If X is a topological space, and A consists of all of X's open sets, can we define a natural topology on A (using the topology of X)?

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    $\begingroup$ Sure; A can be identified with the set of functions from X to the Sierpinski space, and you can give this the compact-open topology. But any topology you might want to put on A depends on what you want to use it for; what application do you have in mind? $\endgroup$ – Qiaochu Yuan Apr 8 '10 at 15:08
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    $\begingroup$ You might want to give some more thought to your titles. It's recommended that your title actually be a question, so people know what you're asking. $\endgroup$ – Ben Webster Apr 8 '10 at 15:24
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    $\begingroup$ I've changed your title to a more descriptive one. Obviously, you can still edit your question and pick a different title if you prefer. $\endgroup$ – Ben Webster Apr 8 '10 at 15:26
  • $\begingroup$ Perhaps looking at the order topology on the lattice Powerset(X) will induce an interesting topology on the subspace of open sets? At the moment, I can't tell if this is the same as other topologies being suggested. Gerhard "Ask Me About System Design" Paseman, 2010.04.08 $\endgroup$ – Gerhard Paseman Apr 8 '10 at 15:50
  • $\begingroup$ Why/how is this interesting? (I'm not saying it isn't interesting; I've just never seen such considerations before.) $\endgroup$ – Kevin H. Lin Apr 9 '10 at 6:48

Of course there are many answers to your question. The interesting thing to ask is if there is a "best" or "right" answer. In many respects the "correct" topology for the lattice of open sets is the Scott topology. In case $X$ is locally compact, the Scott topology coincides with the compact-open topology of the continuous function space $C(X,\Sigma)$, where $\Sigma$ is the Sierpinski space (where we identify open sets with their characteristic functions into $\Sigma$).

There are several reasons why the Scott topology is the "right" one. One of them is that the following are equivalent for a space $X$:

  1. $X$ is an exponentiable space in the category of topological spaces ($Y^X$ exists for all $Y$).
  2. The exponential $\Sigma^X$ exists.
  3. The topology of $X$ is a continuous lattice.
  4. The lattice of open sets of $X$ equipped with the Scott topology is the exponential $\Sigma^X$.

I recommend the following paper by Martin Escardó and Reinhold Heckmann in which they explain many things related to topology of the lattice of open sets (and function spaces in general):

M.H. Escardo and R. Heckmann. Topologies on spaces of continuous functions. Topology Proceedings, volume 26, number 2, pp. 545-564, 2001-2002.


If $X$ is compact Hausdorff then the Vietoris topology (Wikipedia is lacking here, consult your standard topology textbook) on the compact (i.e. closed) subsets of $X$ implicitly defines a compact Hausdorff topology on the open subsets of $X$ via complements.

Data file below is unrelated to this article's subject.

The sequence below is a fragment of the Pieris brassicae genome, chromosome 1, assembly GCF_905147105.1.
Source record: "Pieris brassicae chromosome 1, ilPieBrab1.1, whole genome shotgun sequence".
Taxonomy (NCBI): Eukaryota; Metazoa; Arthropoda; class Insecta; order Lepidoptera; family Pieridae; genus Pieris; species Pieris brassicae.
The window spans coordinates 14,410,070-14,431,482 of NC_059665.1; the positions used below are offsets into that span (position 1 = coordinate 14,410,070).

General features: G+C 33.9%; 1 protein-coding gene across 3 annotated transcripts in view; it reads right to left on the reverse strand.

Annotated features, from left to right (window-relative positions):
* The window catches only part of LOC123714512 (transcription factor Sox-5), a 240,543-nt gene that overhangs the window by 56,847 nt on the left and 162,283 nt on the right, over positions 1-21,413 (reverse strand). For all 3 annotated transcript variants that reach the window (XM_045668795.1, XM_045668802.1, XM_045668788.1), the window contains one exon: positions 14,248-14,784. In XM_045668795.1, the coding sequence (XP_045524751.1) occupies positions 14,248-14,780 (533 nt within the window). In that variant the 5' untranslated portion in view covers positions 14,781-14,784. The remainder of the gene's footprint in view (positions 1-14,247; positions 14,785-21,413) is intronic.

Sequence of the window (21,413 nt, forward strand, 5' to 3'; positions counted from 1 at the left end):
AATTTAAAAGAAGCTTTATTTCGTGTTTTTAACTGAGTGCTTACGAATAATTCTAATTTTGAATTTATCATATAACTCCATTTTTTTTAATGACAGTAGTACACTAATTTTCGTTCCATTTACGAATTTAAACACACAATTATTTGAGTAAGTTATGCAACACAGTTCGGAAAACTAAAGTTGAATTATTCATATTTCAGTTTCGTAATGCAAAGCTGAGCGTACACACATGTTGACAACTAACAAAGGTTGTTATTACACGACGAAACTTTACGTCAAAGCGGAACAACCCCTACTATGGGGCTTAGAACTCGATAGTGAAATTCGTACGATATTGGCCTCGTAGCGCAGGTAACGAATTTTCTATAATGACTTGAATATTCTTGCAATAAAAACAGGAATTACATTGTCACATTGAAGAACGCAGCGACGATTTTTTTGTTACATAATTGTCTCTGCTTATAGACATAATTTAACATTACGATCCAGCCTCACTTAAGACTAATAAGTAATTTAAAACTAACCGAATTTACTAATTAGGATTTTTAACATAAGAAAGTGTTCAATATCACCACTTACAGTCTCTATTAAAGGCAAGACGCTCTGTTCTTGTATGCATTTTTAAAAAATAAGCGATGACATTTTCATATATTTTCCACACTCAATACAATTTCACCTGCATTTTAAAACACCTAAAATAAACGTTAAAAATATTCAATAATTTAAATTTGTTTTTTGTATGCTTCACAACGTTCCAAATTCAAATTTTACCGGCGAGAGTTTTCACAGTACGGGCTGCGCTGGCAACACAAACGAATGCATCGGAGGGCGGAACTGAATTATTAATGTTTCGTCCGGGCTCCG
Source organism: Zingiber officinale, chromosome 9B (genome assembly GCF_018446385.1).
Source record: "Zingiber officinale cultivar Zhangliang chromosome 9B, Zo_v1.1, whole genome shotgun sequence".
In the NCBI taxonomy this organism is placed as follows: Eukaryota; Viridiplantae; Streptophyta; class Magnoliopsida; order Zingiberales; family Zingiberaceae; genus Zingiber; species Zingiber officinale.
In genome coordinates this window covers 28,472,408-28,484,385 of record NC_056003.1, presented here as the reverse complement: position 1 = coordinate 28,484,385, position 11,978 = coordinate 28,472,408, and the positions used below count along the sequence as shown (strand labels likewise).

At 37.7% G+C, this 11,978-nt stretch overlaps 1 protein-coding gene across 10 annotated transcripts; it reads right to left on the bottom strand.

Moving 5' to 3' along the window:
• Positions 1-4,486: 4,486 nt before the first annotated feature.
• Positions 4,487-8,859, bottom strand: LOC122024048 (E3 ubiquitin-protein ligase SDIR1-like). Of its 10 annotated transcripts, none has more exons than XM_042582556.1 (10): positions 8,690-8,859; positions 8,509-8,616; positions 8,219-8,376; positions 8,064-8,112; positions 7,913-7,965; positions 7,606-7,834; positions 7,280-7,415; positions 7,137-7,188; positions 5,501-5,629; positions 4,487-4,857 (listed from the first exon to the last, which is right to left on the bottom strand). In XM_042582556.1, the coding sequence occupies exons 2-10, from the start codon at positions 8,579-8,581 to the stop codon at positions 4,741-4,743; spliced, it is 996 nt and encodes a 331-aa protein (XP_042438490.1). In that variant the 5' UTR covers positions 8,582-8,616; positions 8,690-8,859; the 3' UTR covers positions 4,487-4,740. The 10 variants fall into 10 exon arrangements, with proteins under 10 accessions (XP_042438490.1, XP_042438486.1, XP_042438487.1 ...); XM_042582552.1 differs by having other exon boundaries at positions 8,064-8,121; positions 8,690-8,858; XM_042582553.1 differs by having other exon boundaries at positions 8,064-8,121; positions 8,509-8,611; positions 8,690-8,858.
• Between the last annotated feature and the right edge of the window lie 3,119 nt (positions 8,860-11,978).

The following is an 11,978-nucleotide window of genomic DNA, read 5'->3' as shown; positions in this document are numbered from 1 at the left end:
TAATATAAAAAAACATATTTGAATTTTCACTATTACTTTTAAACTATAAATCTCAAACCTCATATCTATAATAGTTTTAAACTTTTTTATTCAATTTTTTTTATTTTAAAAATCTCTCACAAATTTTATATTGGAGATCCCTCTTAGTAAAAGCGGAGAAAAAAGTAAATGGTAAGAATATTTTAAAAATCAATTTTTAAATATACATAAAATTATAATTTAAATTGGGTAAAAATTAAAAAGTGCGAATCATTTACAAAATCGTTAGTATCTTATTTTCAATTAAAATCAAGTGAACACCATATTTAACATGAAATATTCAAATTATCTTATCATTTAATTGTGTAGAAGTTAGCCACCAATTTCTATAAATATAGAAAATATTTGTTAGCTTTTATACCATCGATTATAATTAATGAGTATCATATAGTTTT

• $\begingroup$ This question has a connection with my first question,so X is in general not compact Housdorff. $\endgroup$ – cao Apr 8 '10 at 15:26
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    $\begingroup$ It doesn't have to be, but you get a weaker conclusion. The Fell topology is an alternative. Qiaochu's construction is completely general. $\endgroup$ – François G. Dorais Apr 8 '10 at 15:31

The topology is a preorder/post/lattice (amongst other things), and there are various topologies one can put on lattices:

the Alexandrov topology

the Scott topology

the Lawson topology

In general domain theory brings up lots of things along this line


If $X$ is a metric space, you can use Hausdorff distance to get a metric on the closed sets.

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    $\begingroup$ This is only an actual metric on the non-empty compact subsets. $\endgroup$ – HJRW Apr 8 '10 at 17:20
  • $\begingroup$ For sure, you must restrict attention to non-empty sets. If you allow non-compact closed sets, the Hausdorff distance between two sets may be infinite, but that ought to be easily remedied, for example by replacing the original metric by a bounded one. Does anything else go wrong? (The extension to non-compact sets may not be interesting, but that is another issue.) $\endgroup$ – Harald Hanche-Olsen Apr 8 '10 at 19:26
  • $\begingroup$ Harald, one could also simply allow distances to be infinite. In many situations this is, I think, the right thing to do. $\endgroup$ – Tom Leinster Apr 8 '10 at 19:50
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    $\begingroup$ On compact sets you get the Vietoris topology, what do you get on all closed sets? Is there a topological characterization? $\endgroup$ – François G. Dorais Apr 8 '10 at 22:38

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